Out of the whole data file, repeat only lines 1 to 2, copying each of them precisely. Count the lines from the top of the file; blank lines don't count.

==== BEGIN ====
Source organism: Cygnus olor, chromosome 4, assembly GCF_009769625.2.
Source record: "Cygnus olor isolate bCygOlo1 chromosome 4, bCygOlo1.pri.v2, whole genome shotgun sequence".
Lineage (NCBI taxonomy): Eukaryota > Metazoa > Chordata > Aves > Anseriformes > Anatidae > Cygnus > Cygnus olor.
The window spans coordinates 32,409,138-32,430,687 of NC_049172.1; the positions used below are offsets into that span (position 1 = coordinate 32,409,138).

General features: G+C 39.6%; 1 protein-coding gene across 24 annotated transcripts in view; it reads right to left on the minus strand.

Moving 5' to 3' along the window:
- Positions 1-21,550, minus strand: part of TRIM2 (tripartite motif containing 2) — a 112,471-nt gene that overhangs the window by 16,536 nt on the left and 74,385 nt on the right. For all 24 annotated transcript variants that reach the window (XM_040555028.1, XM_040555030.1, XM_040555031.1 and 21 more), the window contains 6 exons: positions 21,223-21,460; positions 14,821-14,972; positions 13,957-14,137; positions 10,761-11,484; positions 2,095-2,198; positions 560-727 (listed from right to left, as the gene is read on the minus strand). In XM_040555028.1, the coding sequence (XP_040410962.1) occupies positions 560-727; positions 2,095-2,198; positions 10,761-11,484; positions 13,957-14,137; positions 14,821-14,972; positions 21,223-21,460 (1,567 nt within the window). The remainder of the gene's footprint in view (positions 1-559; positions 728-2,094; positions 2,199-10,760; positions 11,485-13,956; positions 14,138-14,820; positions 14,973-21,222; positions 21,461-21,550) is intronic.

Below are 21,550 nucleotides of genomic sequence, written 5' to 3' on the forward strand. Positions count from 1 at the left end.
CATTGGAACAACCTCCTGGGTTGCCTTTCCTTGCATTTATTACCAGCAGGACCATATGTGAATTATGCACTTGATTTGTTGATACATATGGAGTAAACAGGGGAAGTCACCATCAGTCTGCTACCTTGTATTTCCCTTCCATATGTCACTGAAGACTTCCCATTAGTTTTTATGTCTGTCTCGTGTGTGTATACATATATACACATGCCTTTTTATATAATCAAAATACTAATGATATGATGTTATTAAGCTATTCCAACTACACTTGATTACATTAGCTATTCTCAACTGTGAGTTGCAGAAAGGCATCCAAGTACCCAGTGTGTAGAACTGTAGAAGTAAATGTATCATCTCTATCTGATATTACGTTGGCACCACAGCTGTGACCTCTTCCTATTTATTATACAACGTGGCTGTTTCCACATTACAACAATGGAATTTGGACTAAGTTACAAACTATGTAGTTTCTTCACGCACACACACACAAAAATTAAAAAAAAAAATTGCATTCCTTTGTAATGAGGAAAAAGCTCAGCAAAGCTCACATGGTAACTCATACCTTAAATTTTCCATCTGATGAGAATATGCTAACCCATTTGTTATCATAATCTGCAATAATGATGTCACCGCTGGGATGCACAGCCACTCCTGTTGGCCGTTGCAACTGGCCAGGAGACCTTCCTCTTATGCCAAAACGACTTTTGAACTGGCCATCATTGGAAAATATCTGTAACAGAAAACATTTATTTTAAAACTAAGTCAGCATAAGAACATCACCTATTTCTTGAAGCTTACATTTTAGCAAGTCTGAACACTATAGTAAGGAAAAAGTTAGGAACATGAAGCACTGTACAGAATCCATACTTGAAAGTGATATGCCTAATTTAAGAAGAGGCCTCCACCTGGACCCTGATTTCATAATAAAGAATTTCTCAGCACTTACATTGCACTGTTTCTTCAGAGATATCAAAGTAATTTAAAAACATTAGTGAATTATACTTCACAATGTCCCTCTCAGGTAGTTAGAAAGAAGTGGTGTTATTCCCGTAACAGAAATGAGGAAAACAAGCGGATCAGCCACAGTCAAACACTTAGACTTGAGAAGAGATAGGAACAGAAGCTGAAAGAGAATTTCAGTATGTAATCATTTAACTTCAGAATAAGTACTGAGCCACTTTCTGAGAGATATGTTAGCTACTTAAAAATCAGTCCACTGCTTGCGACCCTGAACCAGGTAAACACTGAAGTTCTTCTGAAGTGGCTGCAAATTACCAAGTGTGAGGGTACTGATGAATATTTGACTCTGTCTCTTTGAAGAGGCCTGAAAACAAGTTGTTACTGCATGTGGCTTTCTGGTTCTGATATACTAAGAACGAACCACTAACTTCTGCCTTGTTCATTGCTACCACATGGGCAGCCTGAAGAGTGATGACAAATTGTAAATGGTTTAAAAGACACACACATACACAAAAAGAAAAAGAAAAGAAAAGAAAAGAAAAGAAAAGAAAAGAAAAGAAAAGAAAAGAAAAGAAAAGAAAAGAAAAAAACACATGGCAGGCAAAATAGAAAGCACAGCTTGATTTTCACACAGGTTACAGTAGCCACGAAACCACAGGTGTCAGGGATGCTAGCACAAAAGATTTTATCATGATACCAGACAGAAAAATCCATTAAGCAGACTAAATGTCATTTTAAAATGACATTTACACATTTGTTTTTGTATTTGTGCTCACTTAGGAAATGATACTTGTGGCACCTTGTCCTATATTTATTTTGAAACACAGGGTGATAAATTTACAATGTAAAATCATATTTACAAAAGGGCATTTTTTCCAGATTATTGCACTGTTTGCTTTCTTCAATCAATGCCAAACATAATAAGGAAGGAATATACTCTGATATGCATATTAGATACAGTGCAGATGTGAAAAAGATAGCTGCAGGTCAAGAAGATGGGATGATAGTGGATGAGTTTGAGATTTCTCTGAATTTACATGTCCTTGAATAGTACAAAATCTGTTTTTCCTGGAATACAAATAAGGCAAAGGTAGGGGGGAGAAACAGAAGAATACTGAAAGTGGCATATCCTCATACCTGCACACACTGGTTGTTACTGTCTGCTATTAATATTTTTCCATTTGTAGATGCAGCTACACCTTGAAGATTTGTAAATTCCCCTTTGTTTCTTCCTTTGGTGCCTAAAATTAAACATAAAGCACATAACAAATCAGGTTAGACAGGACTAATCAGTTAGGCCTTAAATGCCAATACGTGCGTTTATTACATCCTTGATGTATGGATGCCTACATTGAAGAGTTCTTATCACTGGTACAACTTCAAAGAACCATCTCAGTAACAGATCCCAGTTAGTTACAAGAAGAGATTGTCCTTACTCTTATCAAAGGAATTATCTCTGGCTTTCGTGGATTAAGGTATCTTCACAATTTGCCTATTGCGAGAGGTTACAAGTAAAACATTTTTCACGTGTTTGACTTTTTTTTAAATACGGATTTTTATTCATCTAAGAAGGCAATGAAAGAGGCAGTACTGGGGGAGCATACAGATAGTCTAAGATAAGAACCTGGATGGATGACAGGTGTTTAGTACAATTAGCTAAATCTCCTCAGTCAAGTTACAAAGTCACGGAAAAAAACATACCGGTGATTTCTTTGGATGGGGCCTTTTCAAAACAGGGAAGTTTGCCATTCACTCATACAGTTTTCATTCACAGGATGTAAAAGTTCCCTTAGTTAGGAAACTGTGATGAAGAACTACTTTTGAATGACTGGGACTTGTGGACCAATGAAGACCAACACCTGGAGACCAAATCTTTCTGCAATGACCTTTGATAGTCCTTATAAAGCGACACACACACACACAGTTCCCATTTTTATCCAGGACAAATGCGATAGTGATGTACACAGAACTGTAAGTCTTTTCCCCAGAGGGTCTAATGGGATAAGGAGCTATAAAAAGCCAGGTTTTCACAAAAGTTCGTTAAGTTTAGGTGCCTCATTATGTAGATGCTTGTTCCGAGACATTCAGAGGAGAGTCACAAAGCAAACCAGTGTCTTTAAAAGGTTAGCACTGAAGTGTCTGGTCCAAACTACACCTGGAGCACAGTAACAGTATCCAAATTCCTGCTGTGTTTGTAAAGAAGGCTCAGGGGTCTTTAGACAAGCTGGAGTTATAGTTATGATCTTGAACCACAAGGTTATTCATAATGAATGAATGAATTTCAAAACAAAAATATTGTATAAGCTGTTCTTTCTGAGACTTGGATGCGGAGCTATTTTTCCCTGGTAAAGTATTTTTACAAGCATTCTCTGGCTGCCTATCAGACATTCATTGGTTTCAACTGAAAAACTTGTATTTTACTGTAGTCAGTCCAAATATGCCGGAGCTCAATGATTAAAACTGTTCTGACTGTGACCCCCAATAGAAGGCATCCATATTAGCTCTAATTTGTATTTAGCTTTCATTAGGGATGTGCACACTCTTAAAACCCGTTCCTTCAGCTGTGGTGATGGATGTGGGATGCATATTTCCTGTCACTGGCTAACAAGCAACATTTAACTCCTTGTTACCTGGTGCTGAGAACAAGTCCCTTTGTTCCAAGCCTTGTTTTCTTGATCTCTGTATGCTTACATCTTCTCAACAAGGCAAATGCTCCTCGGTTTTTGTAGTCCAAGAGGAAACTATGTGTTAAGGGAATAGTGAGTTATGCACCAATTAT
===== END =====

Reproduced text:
Source organism: Cygnus olor, chromosome 4, assembly GCF_009769625.2.
Source record: "Cygnus olor isolate bCygOlo1 chromosome 4, bCygOlo1.pri.v2, whole genome shotgun sequence".